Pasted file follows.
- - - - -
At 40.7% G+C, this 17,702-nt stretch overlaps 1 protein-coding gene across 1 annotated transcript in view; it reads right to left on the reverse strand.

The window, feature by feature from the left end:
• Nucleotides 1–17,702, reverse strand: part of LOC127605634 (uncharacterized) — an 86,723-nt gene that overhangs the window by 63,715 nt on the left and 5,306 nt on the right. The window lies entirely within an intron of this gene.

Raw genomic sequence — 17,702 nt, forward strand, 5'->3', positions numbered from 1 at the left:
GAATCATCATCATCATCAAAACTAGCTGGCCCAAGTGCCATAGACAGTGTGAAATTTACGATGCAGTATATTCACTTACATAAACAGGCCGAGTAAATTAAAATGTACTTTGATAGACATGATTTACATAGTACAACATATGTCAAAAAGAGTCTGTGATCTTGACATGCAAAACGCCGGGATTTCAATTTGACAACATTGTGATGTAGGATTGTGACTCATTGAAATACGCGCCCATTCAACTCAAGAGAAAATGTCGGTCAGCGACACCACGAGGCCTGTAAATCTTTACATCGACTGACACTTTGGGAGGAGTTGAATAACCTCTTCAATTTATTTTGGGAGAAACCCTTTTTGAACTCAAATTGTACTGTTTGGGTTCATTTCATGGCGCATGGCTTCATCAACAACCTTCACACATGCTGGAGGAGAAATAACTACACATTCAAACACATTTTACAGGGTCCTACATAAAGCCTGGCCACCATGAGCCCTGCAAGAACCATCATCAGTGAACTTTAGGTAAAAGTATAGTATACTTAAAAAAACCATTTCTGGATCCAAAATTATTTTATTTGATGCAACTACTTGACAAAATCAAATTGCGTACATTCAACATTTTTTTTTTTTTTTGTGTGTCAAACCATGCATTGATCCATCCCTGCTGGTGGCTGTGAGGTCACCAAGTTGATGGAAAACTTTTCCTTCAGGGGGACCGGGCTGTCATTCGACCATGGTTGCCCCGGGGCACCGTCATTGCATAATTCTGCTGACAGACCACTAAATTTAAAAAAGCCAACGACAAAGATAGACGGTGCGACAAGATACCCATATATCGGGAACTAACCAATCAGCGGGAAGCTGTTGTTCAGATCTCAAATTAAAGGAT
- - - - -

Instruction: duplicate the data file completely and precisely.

At 40.7% G+C, this 17,702-nt stretch overlaps 1 protein-coding gene across 1 annotated transcript in view; it reads right to left on the reverse strand.

The window, feature by feature from the left end:
• Nucleotides 1–17,702, reverse strand: part of LOC127605634 (uncharacterized) — an 86,723-nt gene that overhangs the window by 63,715 nt on the left and 5,306 nt on the right. The window lies entirely within an intron of this gene.

Raw genomic sequence — 17,702 nt, forward strand, 5'->3', positions numbered from 1 at the left:
GAATCATCATCATCATCAAAACTAGCTGGCCCAAGTGCCATAGACAGTGTGAAATTTACGATGCAGTATATTCACTTACATAAACAGGCCGAGTAAATTAAAATGTACTTTGATAGACATGATTTACATAGTACAACATATGTCAAAAAGAGTCTGTGATCTTGACATGCAAAACGCCGGGATTTCAATTTGACAACATTGTGATGTAGGATTGTGACTCATTGAAATACGCGCCCATTCAACTCAAGAGAAAATGTCGGTCAGCGACACCACGAGGCCTGTAAATCTTTACATCGACTGACACTTTGGGAGGAGTTGAATAACCTCTTCAATTTATTTTGGGAGAAACCCTTTTTGAACTCAAATTGTACTGTTTGGGTTCATTTCATGGCGCATGGCTTCATCAACAACCTTCACACATGCTGGAGGAGAAATAACTACACATTCAAACACATTTTACAGGGTCCTACATAAAGCCTGGCCACCATGAGCCCTGCAAGAACCATCATCAGTGAACTTTAGGTAAAAGTATAGTATACTTAAAAAAACCATTTCTGGATCCAAAATTATTTTATTTGATGCAACTACTTGACAAAATCAAATTGCGTACATTCAACATTTTTTTTTTTTTTTGTGTGTCAAACCATGCATTGATCCATCCCTGCTGGTGGCTGTGAGGTCACCAAGTTGATGGAAAACTTTTCCTTCAGGGGGACCGGGCTGTCATTCGACCATGGTTGCCCCGGGGCACCGTCATTGCATAATTCTGCTGACAGACCACTAAATTTAAAAAAGCCAACGACAAAGATAGACGGTGCGACAAGATACCCATATATCGGGAACTAACCAATCAGCGGGAAGCTGTTGTTCAGATCTCAAATTAAAGGAT